- Then beat in the eggs. I use a hand held electric mixer.
- Add the cream/milk, lots of lemon or cedri zest and the lemon juice.
- I often check the taste at this point to make sure its nice and lemony! can always add more zest and juice.
- Pour carefully onto the biscuit base and bake in a low oven (150degrees centigrade) for an hour, until the centre is firmish.
- Switch off the oven and leave in for 15 minutes.
- Then allow to cool.
- You can top the finished cheesecake with fresh fruit. Strawberries are coming into season here in le Marche or blueberries or fruits of the forest.
Crescia di Pasqua
Crescia di Pasqua. This typical Le Marche Easter bread is actually so rich that it is more like a cake – a huge cheese filled and rather moreish cake that when baking fills the kitchen with a lovely aroma. It is traditionally eaten at Easter, after the period of Lent when Italians long for some rich food. It is packed full of eggs and the local cheese, Pecorino and can be eaten on its own or with local cold meats and salamis. Many locals will have their secret family recipes passed down through the generations and will bake several breads to give as gifts to friends and family. This is a bread that will also be offered up to the local priest to be blessed.
I have to admit that I made the dough in my bread machine and although a little concerned about the excess moisture from the cheese it turned out just fine and saved me a lot of time. Being English I have to make my hot cross buns and my easter chocolate cake as well as the Le Marche Crescia di Pasqua.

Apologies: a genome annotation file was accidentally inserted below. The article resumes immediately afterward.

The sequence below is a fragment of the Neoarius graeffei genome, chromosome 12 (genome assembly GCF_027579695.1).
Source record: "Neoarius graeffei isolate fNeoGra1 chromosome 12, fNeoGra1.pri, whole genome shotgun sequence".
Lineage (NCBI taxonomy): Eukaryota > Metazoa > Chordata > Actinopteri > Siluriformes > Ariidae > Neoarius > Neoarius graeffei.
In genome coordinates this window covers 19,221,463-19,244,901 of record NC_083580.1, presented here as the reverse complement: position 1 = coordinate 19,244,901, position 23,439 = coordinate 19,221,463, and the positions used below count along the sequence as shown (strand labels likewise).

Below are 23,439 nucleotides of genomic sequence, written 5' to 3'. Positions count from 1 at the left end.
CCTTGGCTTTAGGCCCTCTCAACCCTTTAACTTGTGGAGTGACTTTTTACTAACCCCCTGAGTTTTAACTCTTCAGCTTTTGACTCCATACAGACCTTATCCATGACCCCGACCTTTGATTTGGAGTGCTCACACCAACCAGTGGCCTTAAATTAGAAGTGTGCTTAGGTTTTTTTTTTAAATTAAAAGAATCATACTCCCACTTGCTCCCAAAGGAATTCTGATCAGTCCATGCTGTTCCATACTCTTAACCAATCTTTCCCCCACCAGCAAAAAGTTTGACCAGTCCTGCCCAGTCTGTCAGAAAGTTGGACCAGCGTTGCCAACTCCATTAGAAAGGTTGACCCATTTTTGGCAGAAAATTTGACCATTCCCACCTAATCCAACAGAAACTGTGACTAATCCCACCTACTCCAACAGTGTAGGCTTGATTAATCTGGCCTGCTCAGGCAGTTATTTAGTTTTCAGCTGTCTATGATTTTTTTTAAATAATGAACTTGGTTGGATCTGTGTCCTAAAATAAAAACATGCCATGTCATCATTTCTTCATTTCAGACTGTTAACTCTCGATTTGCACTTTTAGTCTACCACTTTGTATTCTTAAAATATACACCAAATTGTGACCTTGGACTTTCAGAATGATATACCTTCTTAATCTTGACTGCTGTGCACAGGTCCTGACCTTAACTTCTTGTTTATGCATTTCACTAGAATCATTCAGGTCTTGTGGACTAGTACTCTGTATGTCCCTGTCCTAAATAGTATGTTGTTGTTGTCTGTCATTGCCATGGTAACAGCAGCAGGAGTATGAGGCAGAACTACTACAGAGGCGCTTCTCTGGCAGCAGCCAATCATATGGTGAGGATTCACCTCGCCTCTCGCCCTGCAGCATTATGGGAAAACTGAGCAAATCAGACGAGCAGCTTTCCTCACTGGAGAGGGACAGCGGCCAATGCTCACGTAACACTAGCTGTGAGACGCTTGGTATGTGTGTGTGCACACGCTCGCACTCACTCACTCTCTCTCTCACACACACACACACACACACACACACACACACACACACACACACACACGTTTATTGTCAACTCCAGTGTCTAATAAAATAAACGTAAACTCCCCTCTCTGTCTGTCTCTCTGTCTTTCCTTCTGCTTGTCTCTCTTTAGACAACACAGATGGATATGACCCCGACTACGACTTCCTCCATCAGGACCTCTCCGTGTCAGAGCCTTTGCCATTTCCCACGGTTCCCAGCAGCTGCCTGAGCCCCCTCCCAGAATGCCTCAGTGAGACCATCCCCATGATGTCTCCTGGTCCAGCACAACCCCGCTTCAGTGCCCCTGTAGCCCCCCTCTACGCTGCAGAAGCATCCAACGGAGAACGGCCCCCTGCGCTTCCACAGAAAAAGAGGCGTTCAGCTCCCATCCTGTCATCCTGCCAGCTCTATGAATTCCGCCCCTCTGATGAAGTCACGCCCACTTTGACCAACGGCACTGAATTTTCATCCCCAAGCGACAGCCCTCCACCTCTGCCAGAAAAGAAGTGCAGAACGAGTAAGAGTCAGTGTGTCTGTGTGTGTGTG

- 6 eggs
- 100ml luke warm milk
- 650g 00 bread flour
- 220g of grated pecorino cheese (or a mix of pecorino/parmesan)
- 160g margarine (or lard)
- 40g dry yeast
- 2 tsp salt
- tsp atleast of pepper
- Place the ingredients in bread machine in the order above and set to dough mode
- Knead the dough well on a floured surface
- Place in a large, round, deep cake tin and allow to rise in a warm place for atleast an hour.
- Bake in a 180 degrees oven for about 50 minutes
- 250 g plain flour (00)
- 100g butter
- 80g sugar
- 1 level tsp baking powder
- 1 egg
- Measure the flour and the baking powder into a large bowl. Make sure the butter is not straight from the fridge but still fairly firm before rubbing it into the flour with your fingertips. Mix in the sugar and making a well in the centre add the beaten egg. With your hands start mixing the egg into the flour mixture, adding approximately one tablespoon of water to help bind the ingredients into a ball of pastry dough. Roll out about two thirds of the pastry to line a loose bottomed tart tin and place in the fridge to rest for an hour or so, along with the remaining pastry.
- Then spread your chosen jam thickly onto the base. Roll out the remaining pastry and using a pastry cutter or knife cut long strips to create a lattice effect on the top. Bake at 180 degrees centigrade for about half an hour or until the pastry is golden.
- Crostata di marmellata ai fichi keeps well for a few days and can also be frozen. Even better, give as a gift or share with friends.